• The whole place was very clean, including the men’s locker room. I wished the lockers were bigger but the shower stalls were far better than I’ve seen in other clubs and the soap dispensers actually shot out enough soap with one hit.

The visit underlined the differences between budget gyms and those that offer a greater level of service.

It got me to thinking about all the people in Western New York who think nothing of dropping a few hundred dollars on a night out at a Niagara Falls casino or a weekend trip to Toronto, then balk about having to fork over a smaller sum over a year on putting together an exercise regimen that can improve their lives in a far more lasting way.

The visit also clarified how I expect to approach my fitness club membership for the rest of this year.

I’ll share my choice, and the process I used to get there, Monday in the Refresh Buffalo Blog.


Twitter: @BNrefresh










Visit to Northtowns Y reveals mother of all WNY fitness centers

Retired speech therapist Lora Fletcher, of Williamsville, is among the interesting people Refresh Editor Scott Scanlon met at the Independent Health Family Branch YMCA. She's playing "pickle ball," a combination of ping pong, tennis and badminton. (Photos by John Hickey/Buffalo News)

By Scott Scanlon – Refresh Editor

I should have shaved.

That was the prevailing feeling I had last Sunday when I took my second spinning class at the Independent Health Family Branch YMCA in Williamsville.

I had no idea I would run into anyone I might know, or want to know.

First was the spinning instructor, Eleanor Payne, an assistant principal by day who knows my brother, Todd, and sister-in-law, Sheila.

Then it was Jim Dempsey, a fellow spinning enthusiast who overheard me talking with Payne and introduced himself as one of my relatives. His father was my Grandma Scanlon’s brother.

After spinning class, I hit the ellipticals and some of the exercise equipment, where I said hello to Maurie Materise, who I’ve seen around The Buffalo News office. He specializes in selling advertising to banks and other financial institutions.

Who knew I’d meet so many interesting people toward the tail end of a lazy weekend, while covered in two-day-old facial stubble?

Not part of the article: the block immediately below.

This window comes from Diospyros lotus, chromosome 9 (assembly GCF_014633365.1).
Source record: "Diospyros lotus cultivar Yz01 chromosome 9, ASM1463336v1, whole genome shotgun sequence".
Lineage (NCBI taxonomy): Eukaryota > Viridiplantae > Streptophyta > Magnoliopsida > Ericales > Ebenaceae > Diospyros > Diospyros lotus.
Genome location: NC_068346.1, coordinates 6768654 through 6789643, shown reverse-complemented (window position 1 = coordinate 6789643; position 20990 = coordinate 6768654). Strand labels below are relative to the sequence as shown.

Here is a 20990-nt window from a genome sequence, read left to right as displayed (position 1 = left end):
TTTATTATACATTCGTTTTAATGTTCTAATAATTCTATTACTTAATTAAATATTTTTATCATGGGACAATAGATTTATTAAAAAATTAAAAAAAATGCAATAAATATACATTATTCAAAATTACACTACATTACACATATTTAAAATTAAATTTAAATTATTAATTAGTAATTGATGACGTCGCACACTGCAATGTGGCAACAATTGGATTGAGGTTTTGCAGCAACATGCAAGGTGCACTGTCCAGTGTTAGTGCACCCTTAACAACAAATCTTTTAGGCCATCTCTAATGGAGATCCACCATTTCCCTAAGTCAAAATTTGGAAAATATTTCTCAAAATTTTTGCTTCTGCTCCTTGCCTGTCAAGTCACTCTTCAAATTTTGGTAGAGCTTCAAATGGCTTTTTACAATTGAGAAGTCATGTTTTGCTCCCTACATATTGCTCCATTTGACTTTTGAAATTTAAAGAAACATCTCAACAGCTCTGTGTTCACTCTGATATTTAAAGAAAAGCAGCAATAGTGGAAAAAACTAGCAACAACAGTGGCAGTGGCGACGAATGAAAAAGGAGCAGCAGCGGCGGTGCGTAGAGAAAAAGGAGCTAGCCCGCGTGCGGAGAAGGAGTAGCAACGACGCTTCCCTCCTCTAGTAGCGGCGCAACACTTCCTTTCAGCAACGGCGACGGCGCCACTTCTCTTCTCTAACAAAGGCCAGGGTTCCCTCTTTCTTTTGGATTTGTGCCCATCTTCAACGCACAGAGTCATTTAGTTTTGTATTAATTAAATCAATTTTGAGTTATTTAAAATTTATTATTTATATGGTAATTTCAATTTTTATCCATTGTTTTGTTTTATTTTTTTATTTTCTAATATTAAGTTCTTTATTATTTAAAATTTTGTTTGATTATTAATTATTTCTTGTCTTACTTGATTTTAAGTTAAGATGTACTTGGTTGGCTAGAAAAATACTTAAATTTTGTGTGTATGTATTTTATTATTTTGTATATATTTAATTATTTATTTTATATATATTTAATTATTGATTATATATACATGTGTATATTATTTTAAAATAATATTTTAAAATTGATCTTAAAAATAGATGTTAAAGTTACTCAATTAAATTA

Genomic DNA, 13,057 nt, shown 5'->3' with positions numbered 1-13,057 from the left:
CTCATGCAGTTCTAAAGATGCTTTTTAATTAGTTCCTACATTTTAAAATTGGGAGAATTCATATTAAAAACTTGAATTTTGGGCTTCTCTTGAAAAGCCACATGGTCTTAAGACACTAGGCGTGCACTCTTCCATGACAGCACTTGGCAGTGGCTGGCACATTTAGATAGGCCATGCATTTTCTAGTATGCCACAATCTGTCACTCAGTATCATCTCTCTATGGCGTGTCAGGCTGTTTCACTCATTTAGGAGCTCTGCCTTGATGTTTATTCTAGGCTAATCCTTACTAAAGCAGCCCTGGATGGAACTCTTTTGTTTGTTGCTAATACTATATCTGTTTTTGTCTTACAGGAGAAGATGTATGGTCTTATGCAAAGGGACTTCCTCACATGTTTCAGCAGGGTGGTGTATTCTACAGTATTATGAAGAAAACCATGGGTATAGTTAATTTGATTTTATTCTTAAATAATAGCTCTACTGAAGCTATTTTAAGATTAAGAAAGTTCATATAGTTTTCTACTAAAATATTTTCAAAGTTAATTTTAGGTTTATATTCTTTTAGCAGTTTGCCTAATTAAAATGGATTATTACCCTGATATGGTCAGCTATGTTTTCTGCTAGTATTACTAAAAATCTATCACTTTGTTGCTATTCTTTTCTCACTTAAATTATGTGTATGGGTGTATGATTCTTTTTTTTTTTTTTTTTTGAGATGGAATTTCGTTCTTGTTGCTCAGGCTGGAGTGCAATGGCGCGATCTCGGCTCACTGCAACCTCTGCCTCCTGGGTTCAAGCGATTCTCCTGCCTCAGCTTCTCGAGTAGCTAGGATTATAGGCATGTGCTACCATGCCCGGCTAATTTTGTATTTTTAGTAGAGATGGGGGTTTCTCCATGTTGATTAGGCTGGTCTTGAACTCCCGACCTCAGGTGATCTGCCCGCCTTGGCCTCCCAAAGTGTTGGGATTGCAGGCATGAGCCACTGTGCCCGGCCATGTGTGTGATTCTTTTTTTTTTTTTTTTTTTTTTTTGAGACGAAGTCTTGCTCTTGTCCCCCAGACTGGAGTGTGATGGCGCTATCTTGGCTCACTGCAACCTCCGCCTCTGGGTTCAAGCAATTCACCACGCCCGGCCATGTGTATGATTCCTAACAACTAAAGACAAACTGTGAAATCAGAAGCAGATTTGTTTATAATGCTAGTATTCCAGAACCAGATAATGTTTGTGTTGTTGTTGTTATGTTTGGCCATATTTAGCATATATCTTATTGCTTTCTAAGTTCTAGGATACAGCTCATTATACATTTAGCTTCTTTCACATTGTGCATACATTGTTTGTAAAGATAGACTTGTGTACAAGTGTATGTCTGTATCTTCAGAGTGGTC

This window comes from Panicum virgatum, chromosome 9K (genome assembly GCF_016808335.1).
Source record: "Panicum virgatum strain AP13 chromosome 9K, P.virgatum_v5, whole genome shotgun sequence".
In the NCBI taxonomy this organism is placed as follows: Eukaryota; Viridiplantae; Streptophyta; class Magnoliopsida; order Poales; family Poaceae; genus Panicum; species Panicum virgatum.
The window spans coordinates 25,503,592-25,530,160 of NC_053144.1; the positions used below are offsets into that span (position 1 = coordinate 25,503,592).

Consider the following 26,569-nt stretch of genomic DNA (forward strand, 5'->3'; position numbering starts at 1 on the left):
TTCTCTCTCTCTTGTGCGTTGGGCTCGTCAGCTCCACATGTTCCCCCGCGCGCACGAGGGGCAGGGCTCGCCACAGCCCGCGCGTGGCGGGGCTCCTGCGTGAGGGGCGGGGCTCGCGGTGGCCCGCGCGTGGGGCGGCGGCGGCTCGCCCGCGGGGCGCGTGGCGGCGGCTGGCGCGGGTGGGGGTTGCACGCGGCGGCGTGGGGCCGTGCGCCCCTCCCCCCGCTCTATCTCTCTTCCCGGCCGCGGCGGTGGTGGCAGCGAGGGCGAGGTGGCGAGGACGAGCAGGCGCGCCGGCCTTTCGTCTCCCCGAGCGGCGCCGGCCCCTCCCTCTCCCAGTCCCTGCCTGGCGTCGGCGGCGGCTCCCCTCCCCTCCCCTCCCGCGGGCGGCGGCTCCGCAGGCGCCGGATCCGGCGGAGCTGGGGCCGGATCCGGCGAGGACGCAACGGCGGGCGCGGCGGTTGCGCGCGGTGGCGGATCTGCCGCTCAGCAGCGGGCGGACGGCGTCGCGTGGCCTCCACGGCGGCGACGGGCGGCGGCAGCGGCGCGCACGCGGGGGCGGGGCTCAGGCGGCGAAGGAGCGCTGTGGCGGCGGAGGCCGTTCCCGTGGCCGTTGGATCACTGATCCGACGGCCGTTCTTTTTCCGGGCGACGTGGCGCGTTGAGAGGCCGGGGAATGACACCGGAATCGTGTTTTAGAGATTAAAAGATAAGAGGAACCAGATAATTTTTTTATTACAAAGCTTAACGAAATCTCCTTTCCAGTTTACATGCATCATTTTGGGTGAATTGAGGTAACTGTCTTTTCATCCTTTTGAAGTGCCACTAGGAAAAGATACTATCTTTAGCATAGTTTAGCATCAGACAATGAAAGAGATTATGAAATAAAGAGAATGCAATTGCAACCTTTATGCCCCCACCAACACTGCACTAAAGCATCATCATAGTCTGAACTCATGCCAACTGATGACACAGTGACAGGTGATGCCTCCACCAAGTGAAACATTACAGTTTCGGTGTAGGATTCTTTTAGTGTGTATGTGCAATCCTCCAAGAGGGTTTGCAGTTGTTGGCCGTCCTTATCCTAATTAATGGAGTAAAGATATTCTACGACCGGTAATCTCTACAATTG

The visit was part of my quest to determine by Jan. 31 what to do about my fitness club future in the wake of the Christmastime sale of the Buffalo Athletic Club coed gyms to LA Fitness. Read my previous blog posts about the search here and here, and my WNY Refresh story about choosing a gym here.

The guest tryouts last weekend at what many call the "Northtowns Y" underlined what YMCA Buffalo Niagara CEO Olin B. "Buddy" Campbell Jr. told my girlfriend, Karen, and I on New Year’s Day while he led us on a tour of the place: One of the blessings of the YMCA is the social connections you can make.

That should shed some light for folks like Mike Hilburger and other members of his former "Zipper Club," a group of guys who’ve undergone open heart surgery and worked out together for a decade or more at the Eastern Hills BAC, but have scattered in recent weeks as LA Fitness employees have told senior citizens the chain would no longer honor Medicare Advantage Plan discounts. (Read this weekend’s WNY Refresh story about that and other insurance discounts.)

"We socialize together about once a month," a dejected Hilburger told me earlier this month. "Everybody’s going to miss that."

Maybe not. Many of them ultimately may end up at the Northtowns Y.

Take if from Lora Fletcher, who left the BAC for the big gym early last year, when the Northtowns Y first opened, because she wanted more fitness options to deal with the aftermath of left knee surgery.

“I have made some really good friends here,” the retired Buffalo Public Schools speech therapist told me. “I’ve also seen some of my son’s friends who have little kids.”

For those in the market for a new fitness club, here’s what you want to know about the YMCA in general:

• Each YMCA focuses on fitness and wellness for the entire family, ranging from infants to seniors.

• The offerings go far beyond weights, weight machines and aerobic classes. Healthy cooking classes, comprehensive child care and health and wellness programs are among other options.

• The YMCA will waive the $75 join fee for any BAC member who signs up by Friday.

• Western New York has the added blessing of having two Jewish Community Centers – one in Amherst, the other in Buffalo – that offer a similar slate of activities. These clubs are offering $100 off an annual membership, two extra months free and four free personal training sessions for BAC members through Friday.

Here’s what you want to know about the two major YMCA branches in the region – the Northtowns Y, next door to Erie Community College North, and the Southtowns Y, at 1620 Southwestern Blvd., less than a mile from the LA Fitness (former BAC) Southtowns branch:

• They are the mother of all fitness centers in the region. The Northtowns Y is the largest, at 94,000 square feet, and the Southtowns a close second.

• Their buildings include full-sized basketball courts; multi-purpose rooms for cooking classes and other gatherings; two group fitness studios; large cardio and free weight spaces; sprawling child care sections; massage therapy; physical therapy offered by Buffalo Rehab Group; wading and lap pools, steam rooms and saunas, and a hot tub. There are even "family" locker rooms, which contain private, individual stalls big enough for mom or dad to help get their sons and daughters ready for swim lessons, and ready to go home, together.